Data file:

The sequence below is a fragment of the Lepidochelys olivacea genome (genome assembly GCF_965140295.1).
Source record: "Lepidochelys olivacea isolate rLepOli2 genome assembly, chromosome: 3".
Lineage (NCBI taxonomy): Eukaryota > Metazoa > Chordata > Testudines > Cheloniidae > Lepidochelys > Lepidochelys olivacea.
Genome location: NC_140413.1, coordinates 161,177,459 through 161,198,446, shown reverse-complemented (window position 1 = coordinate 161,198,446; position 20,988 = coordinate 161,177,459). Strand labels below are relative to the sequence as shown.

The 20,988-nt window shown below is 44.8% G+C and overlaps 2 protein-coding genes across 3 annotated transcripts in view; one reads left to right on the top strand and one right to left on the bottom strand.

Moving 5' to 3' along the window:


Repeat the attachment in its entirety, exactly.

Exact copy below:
The sequence below is a fragment of the Lepidochelys olivacea genome (genome assembly GCF_965140295.1).
Source record: "Lepidochelys olivacea isolate rLepOli2 genome assembly, chromosome: 3".
Lineage (NCBI taxonomy): Eukaryota > Metazoa > Chordata > Testudines > Cheloniidae > Lepidochelys > Lepidochelys olivacea.
Genome location: NC_140413.1, coordinates 161,177,459 through 161,198,446, shown reverse-complemented (window position 1 = coordinate 161,198,446; position 20,988 = coordinate 161,177,459). Strand labels below are relative to the sequence as shown.

The 20,988-nt window shown below is 44.8% G+C and overlaps 2 protein-coding genes across 3 annotated transcripts in view; one reads left to right on the top strand and one right to left on the bottom strand.

Moving 5' to 3' along the window: